Available on Netflix
Marvel’s The Punisher is constantly surprising. It’s surprising that it’s so surprising. An unexpected spin-off from season two of Marvel’s Daredevil, its potential seemed limited: an ex-marine is a bit hacked off that his wife and children are killed by gangsters, so tools himself up to the nines with all the guns and ammo he can get his hands on to punish those responsible. And in an age of the alt-right and mass shootings, an angry white man shooting up the neighbourhood because he thinks it’s gone to the dogs doesn’t really have great optics.
Yet, season one of Marvel’s The Punisher was one of TMINE’s Top N shows of 2018, a musing on men’s role in society, class, the brotherhood of soldiering and the nature of war. It saw ‘The Punisher’ aka Frank Castle (Jon Bernthal) facing up to former best friend Billy Russo (Ben Barnes) in New York to deal with moral infractions by the CIA, the alt-right and corporate greed, all while slowly realising that maybe he can no longer fit into a family thanks to the violence he’s seen – and meted out.
More surprisingly still, there was actually very little ‘punishing’. Indeed, I pointed out that “Frank Castle hardly feels like ‘The Punisher’ at all.”
Season two isn’t that different in that regard. Indeed, contrary to Netflix’s standard “first season as a pilot” rule, I’d say here, it’s “two seasons as a pilot”, with Frank only becoming The Punisher in the season’s – and perhaps the series’ – final scene. Up to that point, what we have is a curious retread of the first season, but with perspectives switched.
Season two opens with everyone in very different places from where they started season one. Russo is laid up in a coma in hospital, his face now a mangled ‘jigsaw’ thanks to Frank’s work in season one. Department of Homeland Security special agent Dinah Madani (Amber Rose Revah) may now be in charge of New York’s DHS operations, but she’s obsessed with Russo, visiting him every day in hospital, convinced he’s faking his coma and, when he wakes up, his apparent amnesia about what he did in the first season.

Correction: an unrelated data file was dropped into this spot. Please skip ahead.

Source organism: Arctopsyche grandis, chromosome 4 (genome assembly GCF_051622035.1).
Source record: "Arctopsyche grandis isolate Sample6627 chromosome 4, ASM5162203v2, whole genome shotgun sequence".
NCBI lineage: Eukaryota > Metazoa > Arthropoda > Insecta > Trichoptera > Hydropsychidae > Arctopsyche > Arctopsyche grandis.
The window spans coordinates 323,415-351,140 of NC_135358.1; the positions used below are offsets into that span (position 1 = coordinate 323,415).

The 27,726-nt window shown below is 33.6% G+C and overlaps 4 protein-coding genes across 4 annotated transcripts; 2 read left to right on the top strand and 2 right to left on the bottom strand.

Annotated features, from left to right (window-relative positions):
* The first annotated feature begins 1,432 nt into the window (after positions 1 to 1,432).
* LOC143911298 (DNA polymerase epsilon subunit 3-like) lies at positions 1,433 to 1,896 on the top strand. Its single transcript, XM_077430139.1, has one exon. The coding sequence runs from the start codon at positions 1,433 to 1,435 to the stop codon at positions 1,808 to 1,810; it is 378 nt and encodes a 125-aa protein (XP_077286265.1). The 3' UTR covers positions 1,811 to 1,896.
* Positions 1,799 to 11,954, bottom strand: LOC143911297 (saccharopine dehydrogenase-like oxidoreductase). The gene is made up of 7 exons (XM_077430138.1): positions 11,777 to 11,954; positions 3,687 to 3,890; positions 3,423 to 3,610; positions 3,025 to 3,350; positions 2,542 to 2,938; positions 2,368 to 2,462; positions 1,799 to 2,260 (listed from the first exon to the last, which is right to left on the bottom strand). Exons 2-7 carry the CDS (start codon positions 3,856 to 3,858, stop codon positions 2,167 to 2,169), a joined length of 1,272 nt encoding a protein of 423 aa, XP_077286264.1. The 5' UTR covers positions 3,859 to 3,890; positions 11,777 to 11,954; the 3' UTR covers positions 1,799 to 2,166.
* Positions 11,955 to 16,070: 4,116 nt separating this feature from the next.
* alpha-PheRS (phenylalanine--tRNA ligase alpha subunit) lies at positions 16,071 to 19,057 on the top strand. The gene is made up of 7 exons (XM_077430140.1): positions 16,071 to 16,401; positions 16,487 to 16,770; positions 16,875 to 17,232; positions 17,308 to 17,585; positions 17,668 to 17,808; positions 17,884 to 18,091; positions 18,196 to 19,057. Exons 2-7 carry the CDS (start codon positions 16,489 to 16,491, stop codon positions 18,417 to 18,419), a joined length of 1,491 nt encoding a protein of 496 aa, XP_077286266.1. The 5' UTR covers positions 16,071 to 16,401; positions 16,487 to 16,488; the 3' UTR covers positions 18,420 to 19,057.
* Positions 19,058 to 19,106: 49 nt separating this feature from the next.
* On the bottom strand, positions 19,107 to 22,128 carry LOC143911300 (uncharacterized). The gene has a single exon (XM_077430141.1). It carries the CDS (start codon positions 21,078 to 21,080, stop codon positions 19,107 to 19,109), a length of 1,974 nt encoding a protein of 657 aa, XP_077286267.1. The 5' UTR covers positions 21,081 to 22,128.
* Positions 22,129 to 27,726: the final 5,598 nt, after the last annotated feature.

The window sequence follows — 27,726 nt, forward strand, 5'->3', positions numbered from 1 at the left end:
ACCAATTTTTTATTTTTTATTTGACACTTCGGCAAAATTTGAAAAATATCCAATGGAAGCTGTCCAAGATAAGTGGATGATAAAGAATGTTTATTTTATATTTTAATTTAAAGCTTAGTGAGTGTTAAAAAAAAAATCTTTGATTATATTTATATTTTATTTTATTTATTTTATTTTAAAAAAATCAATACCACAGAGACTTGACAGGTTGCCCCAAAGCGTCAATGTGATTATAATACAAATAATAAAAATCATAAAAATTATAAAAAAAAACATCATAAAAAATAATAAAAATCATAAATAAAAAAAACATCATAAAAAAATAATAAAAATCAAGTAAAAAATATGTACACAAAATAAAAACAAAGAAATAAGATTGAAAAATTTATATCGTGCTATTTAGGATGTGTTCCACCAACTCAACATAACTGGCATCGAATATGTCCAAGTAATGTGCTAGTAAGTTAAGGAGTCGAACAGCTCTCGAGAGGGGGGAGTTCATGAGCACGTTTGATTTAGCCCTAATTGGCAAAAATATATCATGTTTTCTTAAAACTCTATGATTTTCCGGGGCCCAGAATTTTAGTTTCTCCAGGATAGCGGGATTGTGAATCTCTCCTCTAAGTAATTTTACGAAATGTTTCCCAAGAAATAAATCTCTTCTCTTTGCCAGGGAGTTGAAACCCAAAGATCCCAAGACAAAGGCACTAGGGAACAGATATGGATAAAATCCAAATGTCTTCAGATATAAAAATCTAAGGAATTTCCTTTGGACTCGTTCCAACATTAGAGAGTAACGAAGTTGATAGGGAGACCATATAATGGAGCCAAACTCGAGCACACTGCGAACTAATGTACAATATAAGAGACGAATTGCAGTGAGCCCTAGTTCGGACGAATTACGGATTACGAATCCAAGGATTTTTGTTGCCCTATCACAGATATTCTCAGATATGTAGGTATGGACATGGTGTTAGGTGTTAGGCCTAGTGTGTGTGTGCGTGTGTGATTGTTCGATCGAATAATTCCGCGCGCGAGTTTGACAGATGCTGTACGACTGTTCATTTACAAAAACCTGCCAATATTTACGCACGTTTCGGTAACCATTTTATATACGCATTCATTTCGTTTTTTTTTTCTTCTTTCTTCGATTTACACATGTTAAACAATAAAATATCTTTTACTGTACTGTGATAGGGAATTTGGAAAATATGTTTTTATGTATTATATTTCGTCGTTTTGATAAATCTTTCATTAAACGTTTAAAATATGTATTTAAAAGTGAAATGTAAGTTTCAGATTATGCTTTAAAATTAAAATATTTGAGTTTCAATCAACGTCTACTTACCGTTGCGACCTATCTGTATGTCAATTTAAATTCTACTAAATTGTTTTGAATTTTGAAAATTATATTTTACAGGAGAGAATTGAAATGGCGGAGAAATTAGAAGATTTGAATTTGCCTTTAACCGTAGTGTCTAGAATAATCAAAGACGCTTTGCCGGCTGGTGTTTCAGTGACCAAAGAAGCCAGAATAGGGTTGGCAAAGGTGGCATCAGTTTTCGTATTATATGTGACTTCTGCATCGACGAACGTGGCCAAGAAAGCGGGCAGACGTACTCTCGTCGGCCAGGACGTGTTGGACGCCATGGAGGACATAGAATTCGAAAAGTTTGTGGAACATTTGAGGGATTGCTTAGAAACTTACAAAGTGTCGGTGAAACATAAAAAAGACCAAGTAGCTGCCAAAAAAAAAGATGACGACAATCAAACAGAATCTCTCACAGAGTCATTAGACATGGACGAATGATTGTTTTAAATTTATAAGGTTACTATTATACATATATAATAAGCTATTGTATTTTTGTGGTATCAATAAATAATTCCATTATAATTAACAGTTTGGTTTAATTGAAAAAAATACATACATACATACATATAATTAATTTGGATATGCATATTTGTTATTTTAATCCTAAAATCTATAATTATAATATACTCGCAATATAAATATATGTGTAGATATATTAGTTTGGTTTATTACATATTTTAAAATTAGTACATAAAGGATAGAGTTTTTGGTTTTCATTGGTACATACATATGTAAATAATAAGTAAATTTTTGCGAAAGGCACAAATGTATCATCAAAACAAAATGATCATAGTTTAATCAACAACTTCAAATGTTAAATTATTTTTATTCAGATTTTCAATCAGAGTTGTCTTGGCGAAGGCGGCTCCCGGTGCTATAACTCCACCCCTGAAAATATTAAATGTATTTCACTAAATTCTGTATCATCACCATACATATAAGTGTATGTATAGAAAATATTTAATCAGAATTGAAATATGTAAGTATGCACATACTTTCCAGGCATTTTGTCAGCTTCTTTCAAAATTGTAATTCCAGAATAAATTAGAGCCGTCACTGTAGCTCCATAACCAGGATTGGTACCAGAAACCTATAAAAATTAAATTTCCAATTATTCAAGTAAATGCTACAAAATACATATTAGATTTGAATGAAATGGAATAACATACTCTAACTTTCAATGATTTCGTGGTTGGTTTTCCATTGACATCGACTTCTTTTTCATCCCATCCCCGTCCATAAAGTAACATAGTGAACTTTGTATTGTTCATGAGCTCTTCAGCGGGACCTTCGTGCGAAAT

Meanwhile, Frank’s in a good place, travelling the US. Unfortunately, one day he goes to the wrong bar and ends up having to save Giorgia Whigham’s Amy Bendix from a group of highly trained killers. Soon, fundamentalist Christian ‘John Pilgrim’ (Shooter‘s Josh Stewart) is on his tail trying to kill both him and Bendix.
You can bet, of course, that those two plot threads are going to intertwine, but their resolution? Maybe not what you’d expect from The Punisher.
The road to redemption – and revenge
If season one was all about acknowledging your past mistakes, season two is about learning to live with them, either by accepting your nature or by transforming yourself. Structurally, it’s pretty similar to season one but it still manages to avoid being a mere retread.
The first episode of season one was more or less a standalone, designed both to inject some excitement into proceedings before a lot of quite talky episodes hit the viewing queue to establish Frank’s new mission, following his short intermission as a non-lethal builder. Here, though, the first three episodes are the standalone that does the same job, with our Frank having to go through the clichéd “wrong man in the wrong place at the wrong time” set-up to introduce Whigham and Stewart, before everything gets rounded off with an Assault at Precinct 13 style episode and everyone can return to New York.